Jump to content
The Education Forum

Changes in Society: Feminism


Recommended Posts

I've just returned from a 3day biennial conference in Melbourne of the Women Educators of Australia and it was wonderful - marvellous speakers, some of our leading women thinkers/writers/educators. The theme was really around what we've achieved in the last few decades, but is it regresssing under the new right-wing, neo-Liberals/Conservatives? The fight to gain equality for girls in school has resulted in a backlash about boys' education, and is it really justified?

Here in Oz our leaders would like to push us all back into a 1950s scenario of the little woman at home caring for her hard working bread winner!

Any thoughts?

Link to comment
Share on other sites

It has to be remembered that the feminist movement was always fairly small. This group suffered a great deal from the mass media. As a result activists were portrayed as male-hating, burners of bras, etc. Despite this, feminists did have the support of left-wing males and some anti-sexist legislation was possible in the 1960s and 1970s.

Most young women are unaware of the struggle. I know that most of my female students have been fairly unsympathetic to the feminist movement. One of the reasons for this is that they have acquired a stereotypical image of a feminist as being someone who is an undesirable role model. I used to shock them by arguing I was a feminist (well as much as a man can be) and that they should be proud of their achievements.

Of course the struggle for equality is far from over. Women are still under-represented in high status jobs and they still earn on average less than men. Unless we see a revival of the feminist movement women will continue to suffer from inequality.

Link to comment
Share on other sites

I also meant to add that the week before in Melbourne, I went to hear Germaine Greer deliver a visiting lecture on Women in Shakespeare - she was as great and feisty as ever and looking much better in real life, at 65, than she does on TV.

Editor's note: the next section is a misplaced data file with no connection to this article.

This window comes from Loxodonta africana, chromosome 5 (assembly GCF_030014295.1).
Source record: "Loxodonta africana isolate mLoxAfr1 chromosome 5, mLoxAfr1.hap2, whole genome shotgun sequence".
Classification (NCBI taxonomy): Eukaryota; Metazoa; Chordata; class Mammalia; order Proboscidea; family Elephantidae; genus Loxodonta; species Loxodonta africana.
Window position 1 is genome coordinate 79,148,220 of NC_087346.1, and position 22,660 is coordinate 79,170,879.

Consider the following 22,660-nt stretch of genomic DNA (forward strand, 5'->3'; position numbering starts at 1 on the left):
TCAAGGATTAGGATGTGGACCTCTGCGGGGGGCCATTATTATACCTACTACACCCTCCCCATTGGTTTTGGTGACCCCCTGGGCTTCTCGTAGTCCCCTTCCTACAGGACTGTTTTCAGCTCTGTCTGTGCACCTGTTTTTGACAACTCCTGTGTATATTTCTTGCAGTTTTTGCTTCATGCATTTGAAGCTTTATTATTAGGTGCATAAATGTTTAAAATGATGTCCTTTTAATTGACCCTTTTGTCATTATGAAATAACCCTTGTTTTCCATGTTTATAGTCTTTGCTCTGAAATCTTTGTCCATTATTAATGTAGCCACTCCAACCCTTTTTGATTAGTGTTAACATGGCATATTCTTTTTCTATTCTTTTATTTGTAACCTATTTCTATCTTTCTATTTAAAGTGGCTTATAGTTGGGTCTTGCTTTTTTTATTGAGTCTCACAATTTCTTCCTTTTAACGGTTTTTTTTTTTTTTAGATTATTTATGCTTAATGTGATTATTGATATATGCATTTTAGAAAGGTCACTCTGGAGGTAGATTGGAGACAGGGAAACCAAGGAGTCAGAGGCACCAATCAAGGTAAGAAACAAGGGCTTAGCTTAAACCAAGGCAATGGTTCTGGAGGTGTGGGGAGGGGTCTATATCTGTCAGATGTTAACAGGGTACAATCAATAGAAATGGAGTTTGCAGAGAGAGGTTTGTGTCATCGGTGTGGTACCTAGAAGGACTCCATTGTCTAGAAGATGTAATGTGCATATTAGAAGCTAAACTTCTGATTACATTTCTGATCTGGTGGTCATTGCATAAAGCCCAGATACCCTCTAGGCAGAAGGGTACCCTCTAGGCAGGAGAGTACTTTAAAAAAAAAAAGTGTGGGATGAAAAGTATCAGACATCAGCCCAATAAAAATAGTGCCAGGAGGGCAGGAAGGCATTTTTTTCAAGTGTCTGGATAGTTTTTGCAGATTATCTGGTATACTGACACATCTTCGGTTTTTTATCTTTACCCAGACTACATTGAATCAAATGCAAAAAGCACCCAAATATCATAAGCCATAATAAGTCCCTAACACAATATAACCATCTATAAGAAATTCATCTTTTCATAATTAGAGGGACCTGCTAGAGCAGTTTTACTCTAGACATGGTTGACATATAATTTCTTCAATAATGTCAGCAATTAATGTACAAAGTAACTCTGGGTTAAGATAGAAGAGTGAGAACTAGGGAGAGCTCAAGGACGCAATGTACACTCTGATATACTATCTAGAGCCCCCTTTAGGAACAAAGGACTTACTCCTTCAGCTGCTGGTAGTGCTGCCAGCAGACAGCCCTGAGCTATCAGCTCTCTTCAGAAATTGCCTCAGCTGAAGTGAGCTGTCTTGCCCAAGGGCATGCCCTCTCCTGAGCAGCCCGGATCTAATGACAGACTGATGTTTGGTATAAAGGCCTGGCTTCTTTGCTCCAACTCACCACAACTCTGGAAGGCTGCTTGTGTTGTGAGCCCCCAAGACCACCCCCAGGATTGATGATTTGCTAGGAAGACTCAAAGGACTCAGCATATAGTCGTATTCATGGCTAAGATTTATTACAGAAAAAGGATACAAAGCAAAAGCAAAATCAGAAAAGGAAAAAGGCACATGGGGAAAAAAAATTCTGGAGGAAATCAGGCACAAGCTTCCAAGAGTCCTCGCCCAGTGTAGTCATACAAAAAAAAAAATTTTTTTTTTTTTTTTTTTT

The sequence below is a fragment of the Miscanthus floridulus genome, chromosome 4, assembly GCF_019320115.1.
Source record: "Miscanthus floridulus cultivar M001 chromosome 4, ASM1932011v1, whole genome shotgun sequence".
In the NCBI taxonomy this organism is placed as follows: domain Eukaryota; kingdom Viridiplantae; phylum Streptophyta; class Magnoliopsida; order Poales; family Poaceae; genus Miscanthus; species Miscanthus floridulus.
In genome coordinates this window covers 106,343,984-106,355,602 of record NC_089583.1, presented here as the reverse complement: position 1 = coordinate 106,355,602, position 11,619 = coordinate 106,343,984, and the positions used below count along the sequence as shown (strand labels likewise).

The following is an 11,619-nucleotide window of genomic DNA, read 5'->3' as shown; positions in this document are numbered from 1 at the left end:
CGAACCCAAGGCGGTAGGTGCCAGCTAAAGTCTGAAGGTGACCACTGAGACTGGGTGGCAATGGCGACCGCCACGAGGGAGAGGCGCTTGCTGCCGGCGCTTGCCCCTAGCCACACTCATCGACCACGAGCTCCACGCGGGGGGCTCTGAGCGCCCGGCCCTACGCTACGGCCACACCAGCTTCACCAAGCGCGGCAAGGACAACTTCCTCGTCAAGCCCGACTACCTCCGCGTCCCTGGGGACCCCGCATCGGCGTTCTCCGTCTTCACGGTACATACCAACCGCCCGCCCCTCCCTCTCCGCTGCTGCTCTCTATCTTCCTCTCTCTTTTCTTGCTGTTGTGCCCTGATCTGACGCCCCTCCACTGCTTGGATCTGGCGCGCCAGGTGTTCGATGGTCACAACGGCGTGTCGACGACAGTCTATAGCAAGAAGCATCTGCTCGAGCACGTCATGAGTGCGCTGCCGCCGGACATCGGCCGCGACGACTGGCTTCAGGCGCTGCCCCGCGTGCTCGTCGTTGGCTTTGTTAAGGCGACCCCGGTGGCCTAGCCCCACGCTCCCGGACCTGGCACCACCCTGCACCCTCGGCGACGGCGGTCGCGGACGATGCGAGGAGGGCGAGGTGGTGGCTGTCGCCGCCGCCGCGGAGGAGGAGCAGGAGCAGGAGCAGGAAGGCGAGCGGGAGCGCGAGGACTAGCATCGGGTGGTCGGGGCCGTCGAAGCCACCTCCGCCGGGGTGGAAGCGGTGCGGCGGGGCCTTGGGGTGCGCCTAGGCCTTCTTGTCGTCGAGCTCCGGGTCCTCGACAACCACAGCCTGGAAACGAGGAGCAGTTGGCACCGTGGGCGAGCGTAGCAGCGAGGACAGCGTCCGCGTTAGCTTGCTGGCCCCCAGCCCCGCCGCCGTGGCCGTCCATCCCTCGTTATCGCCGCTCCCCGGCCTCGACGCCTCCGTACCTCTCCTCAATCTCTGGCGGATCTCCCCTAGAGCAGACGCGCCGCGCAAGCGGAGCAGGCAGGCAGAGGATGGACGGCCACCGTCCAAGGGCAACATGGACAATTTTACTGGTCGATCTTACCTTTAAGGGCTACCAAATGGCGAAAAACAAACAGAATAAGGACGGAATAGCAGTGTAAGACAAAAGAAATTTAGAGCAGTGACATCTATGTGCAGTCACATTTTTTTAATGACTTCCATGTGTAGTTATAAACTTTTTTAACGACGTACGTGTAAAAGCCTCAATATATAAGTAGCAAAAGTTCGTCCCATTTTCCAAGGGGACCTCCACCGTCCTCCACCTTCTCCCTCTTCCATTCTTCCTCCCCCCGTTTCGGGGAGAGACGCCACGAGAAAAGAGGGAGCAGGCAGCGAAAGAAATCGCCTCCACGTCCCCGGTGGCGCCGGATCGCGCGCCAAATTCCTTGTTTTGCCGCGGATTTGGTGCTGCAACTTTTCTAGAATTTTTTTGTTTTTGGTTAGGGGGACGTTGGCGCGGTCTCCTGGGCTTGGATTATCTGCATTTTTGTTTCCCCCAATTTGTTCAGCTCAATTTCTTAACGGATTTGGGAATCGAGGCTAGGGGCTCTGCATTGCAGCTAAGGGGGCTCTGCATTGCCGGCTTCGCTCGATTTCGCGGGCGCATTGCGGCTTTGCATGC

I also find that young women think there is nothing more to achieve. They are often amazed when I tell them that I started work on unequal pay, had to resign each time I had a child, had no superannuation for years, as a long-term temporary had no holiday pay and now as a result have a very limited pension payout. They think all their benefits have always been around.

Some interesting stastics from the Conference:

Women in Australia earn on average 64% of male average salaries. 44% are part time and 70% of those are casualised (bigger than OECD average of 26%) Less than one third of families are the traditional male breadwinner variety.

US and Aust are only countries in developed world that don't have paid maternity leave. In the state of Victoria's education dept, 73% are women while 8% are Heads.

In 1996 67% of Australian women didn't work, in 2004 it's 45%. 62% of couples now have 2 wage earners. Less than 3% of men stay home to rear children full time.

In 1997 women did twice the work of men in the home, now very little different.

message to young women - you can do anything as long as you're prepared to do most of the housework as well.

Now 28% of Aust women won't have children.

Link to comment
Share on other sites

Please sign in to comment

You will be able to leave a comment after signing in



Sign In Now
 Share

×
×
  • Create New...